Hundreds of representatives from the public and private sector are in
for an inaugural
abuse summit, which included keynote presentations Tuesday from the
drug czar and a top U.S. Drug Enforcement Administration official.
U.S. Rep. Hal Rogers, whose home state of Kentucky has been battling its own prescription drug abuse problems for years, noted that tens of thousands of pills are being transported through Florida's drug pipeline to other parts of the country.
And nationally, the prescription drug problem has reached epidemic proportions, said R.
, director of the
"We have to attack this in a holistic way," he said. "And that's exactly what we are doing."
Kerlikowske and other speakers stressed the importance of taking a multi-pronged approach to solving the prescription drug epidemic, which claims thousands of lives each year.
Joseph Rannazzisi, a Deputy Assistant Administrator with DEA's Office of Diversion Control, told the large audience that part of the problem is that people think prescription drugs are acceptable and there's no stigma, compared with other illicit drugs.
Young people most often get their pills from their home medicine cabinet, he said.
"Kids believe this is acceptable. Why? Because they see their parents take it," Rannazzisi said.
After Tuesday's keynote presentation, Kerlikowske spoke with the Orlando Sentinel about prescription and other illicit
Q. Generally speaking, what are the latest trends you are seeing in terms of illicit drug use in the United States?
A. The synthetic drug problem — it has really taken off in the last year. That's the K2 and the Spice and the bath salts. When we've been meeting with our overseas partners, particularly the European and UK, they have been dealing with this for several years. Synthetic drugs are certainly a key issue for us right now.
Q. What role are prescription drugs playing nationally? Is it still the top problem?
A. We still see it as the No. 1 problem.....If you look at the number of prescriptions being written, the number of people going in for emergency department visits, prescription drugs, given the lethality and the addictive properties, are still significant.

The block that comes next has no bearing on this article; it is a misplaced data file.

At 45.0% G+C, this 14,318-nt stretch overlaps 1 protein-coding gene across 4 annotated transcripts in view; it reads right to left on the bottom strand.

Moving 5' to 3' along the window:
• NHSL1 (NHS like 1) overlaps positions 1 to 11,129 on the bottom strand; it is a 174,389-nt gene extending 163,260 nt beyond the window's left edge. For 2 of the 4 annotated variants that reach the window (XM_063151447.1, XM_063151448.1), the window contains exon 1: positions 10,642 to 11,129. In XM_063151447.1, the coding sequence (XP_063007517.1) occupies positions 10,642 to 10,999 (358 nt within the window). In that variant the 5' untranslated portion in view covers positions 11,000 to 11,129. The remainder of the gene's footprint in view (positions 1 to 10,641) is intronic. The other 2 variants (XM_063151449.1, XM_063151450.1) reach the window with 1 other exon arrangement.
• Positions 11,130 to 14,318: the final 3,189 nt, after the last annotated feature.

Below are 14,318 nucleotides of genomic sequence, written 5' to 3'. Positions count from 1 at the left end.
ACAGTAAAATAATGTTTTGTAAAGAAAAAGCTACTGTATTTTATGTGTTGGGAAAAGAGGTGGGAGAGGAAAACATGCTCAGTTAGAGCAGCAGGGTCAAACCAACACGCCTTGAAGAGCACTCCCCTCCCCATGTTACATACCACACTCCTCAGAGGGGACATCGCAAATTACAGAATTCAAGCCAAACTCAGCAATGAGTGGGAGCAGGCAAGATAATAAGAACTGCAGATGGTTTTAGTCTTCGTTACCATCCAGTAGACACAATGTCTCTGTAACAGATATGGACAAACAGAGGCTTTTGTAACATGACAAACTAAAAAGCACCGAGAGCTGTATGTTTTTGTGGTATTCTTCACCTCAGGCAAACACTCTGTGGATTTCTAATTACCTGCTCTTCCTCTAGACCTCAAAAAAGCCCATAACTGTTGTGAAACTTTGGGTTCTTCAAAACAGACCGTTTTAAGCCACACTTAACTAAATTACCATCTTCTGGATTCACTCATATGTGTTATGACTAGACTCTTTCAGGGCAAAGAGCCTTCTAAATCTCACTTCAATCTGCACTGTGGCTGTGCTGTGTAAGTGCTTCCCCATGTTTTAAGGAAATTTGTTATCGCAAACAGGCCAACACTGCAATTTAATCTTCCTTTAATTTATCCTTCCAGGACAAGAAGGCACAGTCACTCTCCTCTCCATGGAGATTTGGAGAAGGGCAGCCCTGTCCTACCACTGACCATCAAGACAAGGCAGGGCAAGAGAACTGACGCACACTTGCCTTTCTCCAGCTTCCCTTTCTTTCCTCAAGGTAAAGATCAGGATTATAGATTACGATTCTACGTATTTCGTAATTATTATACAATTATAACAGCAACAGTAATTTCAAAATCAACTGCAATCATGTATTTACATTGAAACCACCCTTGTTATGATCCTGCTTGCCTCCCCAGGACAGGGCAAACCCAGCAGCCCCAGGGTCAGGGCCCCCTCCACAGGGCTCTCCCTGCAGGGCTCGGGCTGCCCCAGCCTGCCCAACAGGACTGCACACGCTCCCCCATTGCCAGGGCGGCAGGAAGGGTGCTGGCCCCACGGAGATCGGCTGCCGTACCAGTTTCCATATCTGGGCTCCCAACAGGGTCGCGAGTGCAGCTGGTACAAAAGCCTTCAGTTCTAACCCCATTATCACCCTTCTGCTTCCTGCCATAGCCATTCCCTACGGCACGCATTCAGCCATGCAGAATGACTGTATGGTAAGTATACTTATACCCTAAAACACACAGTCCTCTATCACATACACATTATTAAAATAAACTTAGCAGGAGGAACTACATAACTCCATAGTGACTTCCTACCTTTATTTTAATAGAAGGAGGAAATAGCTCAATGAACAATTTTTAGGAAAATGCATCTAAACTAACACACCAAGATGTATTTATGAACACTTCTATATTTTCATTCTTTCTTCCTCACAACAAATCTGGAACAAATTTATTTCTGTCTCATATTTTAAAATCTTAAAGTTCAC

I would just caution….Also the issue of moving from prescription drugs to
. That is a two-edge sword. One is that heroin is less expensive by far than the prescription drugs. We also have a group of heroin abusers that are what we call heroin naive. If you talk to people my age or people in their 40s or 50s, they know and recognize the dangers of heroin, whether its
from the healthcare side, to the addictive properties. But if you talk to younger people, there is this kind of understanding that well, if I snort it or smoke it then I won't become addicted. And then within sometimes within weeks, let alone months, they're injecting.
Q. Are any of the changes made in Florida in recent years — the Prescription Drug Monitoring Program, increased criminal investigations, legislation — making an impact yet?
A. For Florida, I don't think it's too soon to say that all the trends are running in the right direction. There's the public attention to the issue. And there's the new laws, the enforcement that has gone on. I think all of those things combined show that Florida is on the right path.
Q. Is there any particular program, tool or law that could be enacted that would help curb the nation's prescription drug abuse problems?
A. There's no silver bullet….If I was to put greater hope in one particular thing, it would be mandatory prescriber education. The knowledge that's been gained about these very powerful pain....the physicians, the health care professionals have to have that training, and it has to be mandatory.